Rashi's commentary has two points; one is about men being the moral guardians of women which would be hard to reconcile with modern concepts of equality. This is based on the Midrash that links going out to the market to the abduction and rape of Dina “as every woman who goes out to the market, in the end will be ensnared”. This has echoes of the controversy about Sheik Hilaly talking about immodestly dressed women as “uncovered meat”. There are Midrashim about women being the spiritual foundation of the home etc. but it would seem that these are about ‘soft power’ of influence not control. The 2nd aspect is about obligation to bring children into the world beginning with marriage and initiating intimacy. Generally, obligation matches ability and in the male dominated world of 900 years ago men held the cards, they still often do. Of course, men cannot bring children into the world without women and a woman can only be married in accordance with her will, forced marriage is out of the question.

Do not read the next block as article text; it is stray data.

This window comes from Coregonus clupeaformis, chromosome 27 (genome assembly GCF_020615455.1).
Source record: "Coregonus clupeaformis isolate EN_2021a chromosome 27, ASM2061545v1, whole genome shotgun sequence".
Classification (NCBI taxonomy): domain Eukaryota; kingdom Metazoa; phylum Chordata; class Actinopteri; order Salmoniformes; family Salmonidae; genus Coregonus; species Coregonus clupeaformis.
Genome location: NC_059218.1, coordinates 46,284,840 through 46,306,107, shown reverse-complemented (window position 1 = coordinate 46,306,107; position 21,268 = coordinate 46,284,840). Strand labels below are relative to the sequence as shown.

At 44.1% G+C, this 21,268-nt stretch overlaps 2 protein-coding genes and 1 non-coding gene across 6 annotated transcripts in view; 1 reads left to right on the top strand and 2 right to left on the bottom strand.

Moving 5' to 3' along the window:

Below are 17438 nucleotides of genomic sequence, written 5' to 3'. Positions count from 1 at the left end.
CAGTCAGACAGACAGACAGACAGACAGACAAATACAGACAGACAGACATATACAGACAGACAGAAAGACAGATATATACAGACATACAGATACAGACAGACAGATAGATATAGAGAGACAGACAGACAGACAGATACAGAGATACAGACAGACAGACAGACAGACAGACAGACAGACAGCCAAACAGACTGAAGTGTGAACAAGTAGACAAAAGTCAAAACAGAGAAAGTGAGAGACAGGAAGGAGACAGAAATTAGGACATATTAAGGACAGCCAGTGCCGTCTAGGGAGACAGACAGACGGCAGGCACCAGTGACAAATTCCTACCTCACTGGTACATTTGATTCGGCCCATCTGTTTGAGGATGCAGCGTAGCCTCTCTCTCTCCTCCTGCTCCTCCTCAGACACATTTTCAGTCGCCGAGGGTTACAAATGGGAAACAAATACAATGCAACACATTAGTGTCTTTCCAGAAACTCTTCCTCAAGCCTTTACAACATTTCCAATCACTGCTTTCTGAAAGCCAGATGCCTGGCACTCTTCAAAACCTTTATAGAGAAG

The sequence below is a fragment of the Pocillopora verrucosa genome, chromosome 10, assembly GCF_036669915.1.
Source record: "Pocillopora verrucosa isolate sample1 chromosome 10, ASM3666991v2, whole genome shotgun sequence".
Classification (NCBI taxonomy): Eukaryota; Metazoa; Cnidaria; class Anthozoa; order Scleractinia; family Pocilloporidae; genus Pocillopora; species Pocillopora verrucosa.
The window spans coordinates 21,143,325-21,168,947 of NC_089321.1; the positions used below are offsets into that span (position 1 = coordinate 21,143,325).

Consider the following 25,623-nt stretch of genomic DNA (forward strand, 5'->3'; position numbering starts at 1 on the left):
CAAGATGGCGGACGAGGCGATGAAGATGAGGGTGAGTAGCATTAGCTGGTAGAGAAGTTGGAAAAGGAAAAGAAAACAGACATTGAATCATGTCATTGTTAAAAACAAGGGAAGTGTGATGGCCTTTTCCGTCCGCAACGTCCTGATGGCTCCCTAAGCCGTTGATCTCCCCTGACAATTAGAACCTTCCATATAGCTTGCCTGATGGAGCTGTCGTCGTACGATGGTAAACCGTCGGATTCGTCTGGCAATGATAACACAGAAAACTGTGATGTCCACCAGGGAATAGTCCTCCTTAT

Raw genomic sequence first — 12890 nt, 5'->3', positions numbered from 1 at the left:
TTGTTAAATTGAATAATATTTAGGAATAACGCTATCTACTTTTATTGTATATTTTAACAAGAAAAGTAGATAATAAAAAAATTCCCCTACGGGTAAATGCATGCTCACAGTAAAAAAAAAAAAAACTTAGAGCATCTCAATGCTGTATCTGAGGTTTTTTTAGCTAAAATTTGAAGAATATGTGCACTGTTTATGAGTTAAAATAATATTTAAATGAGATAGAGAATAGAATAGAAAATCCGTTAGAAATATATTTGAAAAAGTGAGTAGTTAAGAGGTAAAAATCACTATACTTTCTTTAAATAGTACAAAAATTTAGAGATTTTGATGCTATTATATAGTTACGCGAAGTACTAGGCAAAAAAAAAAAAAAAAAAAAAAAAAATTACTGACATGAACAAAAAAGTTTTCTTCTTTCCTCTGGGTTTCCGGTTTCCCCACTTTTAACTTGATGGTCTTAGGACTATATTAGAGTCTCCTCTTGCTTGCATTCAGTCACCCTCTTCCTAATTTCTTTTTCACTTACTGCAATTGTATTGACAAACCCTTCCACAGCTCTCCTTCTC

A Muslim speaker at UWS argued that women are worse off with Feminism in that they are expected to do everything men do and that their differences are not acknowledged. While the nature vs. nurture debate will go on forever, there are times when religion demands we resist the urges of nature or the vices we absorbed as we were nurtured. To what extent should religious law accommodate human nature or learned behaviours that have become second nature and allow for them like exempting women from unrealistic obligations and to what extent does the ethical imperative demand that religion subvert these? The example of the (an attractive woman on the battle field that is the law of the Torah makes permissible under debated conditions to a soldier is a case where the Torah adjusts to deal with the reality of the “evil urge”-Yetzer Harah).
Religious Conflict- a red herring?